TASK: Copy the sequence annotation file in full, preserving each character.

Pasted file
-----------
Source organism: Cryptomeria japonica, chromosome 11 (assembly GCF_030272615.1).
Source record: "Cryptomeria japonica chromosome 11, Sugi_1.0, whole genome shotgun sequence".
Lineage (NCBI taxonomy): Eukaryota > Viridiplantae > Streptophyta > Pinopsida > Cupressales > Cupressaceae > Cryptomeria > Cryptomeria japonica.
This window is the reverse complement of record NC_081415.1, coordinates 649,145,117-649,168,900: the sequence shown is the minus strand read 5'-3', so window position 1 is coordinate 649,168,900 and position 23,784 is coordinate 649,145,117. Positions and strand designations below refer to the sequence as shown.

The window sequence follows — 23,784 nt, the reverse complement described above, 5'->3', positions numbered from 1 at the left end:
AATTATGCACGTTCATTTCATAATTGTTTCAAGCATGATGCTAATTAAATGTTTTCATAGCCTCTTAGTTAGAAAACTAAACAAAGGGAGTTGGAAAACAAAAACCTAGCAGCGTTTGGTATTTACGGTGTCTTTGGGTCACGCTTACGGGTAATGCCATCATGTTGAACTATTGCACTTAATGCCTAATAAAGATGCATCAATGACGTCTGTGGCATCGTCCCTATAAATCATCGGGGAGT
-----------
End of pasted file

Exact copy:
Source organism: Cryptomeria japonica, chromosome 11 (assembly GCF_030272615.1).
Source record: "Cryptomeria japonica chromosome 11, Sugi_1.0, whole genome shotgun sequence".
Lineage (NCBI taxonomy): Eukaryota > Viridiplantae > Streptophyta > Pinopsida > Cupressales > Cupressaceae > Cryptomeria > Cryptomeria japonica.
This window is the reverse complement of record NC_081415.1, coordinates 649,145,117-649,168,900: the sequence shown is the minus strand read 5'-3', so window position 1 is coordinate 649,168,900 and position 23,784 is coordinate 649,145,117. Positions and strand designations below refer to the sequence as shown.

The window sequence follows — 23,784 nt, the reverse complement described above, 5'->3', positions numbered from 1 at the left end:
AATTATGCACGTTCATTTCATAATTGTTTCAAGCATGATGCTAATTAAATGTTTTCATAGCCTCTTAGTTAGAAAACTAAACAAAGGGAGTTGGAAAACAAAAACCTAGCAGCGTTTGGTATTTACGGTGTCTTTGGGTCACGCTTACGGGTAATGCCATCATGTTGAACTATTGCACTTAATGCCTAATAAAGATGCATCAATGACGTCTGTGGCATCGTCCCTATAAATCATCGGGGAGT